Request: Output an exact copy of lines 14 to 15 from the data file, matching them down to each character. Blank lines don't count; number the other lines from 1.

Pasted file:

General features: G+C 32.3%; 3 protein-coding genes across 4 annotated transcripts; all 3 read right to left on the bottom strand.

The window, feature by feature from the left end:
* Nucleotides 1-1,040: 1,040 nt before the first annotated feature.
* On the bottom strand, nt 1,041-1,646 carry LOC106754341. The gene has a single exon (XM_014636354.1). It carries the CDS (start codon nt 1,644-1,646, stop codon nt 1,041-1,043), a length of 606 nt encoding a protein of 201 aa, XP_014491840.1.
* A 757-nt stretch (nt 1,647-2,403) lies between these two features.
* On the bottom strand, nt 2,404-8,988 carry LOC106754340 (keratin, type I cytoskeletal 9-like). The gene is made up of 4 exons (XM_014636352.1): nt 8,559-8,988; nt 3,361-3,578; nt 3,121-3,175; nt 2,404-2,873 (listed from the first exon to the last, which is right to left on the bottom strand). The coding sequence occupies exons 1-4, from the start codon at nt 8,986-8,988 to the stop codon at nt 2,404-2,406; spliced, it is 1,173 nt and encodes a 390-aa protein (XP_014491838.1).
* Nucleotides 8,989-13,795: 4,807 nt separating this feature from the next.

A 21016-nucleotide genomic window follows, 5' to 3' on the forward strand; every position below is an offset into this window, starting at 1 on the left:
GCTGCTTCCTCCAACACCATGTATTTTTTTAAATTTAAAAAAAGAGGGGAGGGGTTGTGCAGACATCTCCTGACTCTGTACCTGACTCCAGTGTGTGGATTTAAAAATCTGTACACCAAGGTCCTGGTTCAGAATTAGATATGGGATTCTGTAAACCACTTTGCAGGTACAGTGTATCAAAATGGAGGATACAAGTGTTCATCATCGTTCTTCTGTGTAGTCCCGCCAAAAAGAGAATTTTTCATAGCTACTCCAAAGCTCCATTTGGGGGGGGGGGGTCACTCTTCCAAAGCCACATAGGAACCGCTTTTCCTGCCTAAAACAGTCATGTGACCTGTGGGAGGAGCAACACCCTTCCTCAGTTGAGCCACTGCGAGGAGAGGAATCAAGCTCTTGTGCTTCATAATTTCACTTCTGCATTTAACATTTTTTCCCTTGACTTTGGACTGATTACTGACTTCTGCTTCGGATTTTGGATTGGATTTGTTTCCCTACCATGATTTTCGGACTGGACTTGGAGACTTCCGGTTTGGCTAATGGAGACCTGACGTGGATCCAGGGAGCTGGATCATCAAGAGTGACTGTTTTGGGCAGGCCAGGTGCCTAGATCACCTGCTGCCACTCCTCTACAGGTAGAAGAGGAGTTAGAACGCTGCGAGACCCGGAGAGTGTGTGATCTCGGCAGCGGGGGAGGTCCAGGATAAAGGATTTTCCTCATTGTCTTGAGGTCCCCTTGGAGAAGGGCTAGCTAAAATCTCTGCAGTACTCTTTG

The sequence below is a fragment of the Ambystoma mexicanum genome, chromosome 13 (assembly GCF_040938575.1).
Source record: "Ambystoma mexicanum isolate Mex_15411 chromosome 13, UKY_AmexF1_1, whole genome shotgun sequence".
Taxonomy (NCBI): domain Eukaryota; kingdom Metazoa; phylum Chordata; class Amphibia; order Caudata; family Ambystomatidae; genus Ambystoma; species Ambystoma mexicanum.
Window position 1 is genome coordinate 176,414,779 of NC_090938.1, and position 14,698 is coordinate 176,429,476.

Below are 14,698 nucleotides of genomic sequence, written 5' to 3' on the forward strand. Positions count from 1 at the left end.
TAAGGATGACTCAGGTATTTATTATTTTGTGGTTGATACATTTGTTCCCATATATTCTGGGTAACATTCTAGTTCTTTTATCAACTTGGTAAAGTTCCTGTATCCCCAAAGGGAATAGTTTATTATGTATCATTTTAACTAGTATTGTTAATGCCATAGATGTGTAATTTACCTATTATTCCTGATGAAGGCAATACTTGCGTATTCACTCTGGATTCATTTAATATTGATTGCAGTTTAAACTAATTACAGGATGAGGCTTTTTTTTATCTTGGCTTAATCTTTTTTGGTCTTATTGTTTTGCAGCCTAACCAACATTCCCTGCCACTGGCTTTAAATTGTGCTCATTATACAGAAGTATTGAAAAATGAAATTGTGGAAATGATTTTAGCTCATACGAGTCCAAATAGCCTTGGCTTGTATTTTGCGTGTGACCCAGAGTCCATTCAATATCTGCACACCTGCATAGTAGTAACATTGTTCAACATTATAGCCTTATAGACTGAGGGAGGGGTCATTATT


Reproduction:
Below are 14,698 nucleotides of genomic sequence, written 5' to 3' on the forward strand. Positions count from 1 at the left end.
TAAGGATGACTCAGGTATTTATTATTTTGTGGTTGATACATTTGTTCCCATATATTCTGGGTAACATTCTAGTTCTTTTATCAACTTGGTAAAGTTCCTGTATCCCCAAAGGGAATAGTTTATTATGTATCATTTTAACTAGTATTGTTAATGCCATAGATGTGTAATTTACCTATTATTCCTGATGAAGGCAATACTTGCGTATTCACTCTGGATTCATTTAATATTGATTGCAGTTTAAACTAATTACAGGATGAGGCTTTTTTTTATCTTGGCTTAATCTTTTTTGGTCTTATTGTTTTGCAGCCTAACCAACATTCCCTGCCACTGGCTTTAAATTGTGCTCATTATACAGAAGTATTGAAAAATGAAATTGTGGAAATGATTTTAGCTCATACGAGTCCAAATAGCCTTGGCTTGTATTTTGCGTGTGACCCAGAGTCCATTCAATATCTGCACACCTGCATAGTAGTAACATTGTTCAACATTATAGCCTTATAGACTGAGGGAGGGGTCATTATT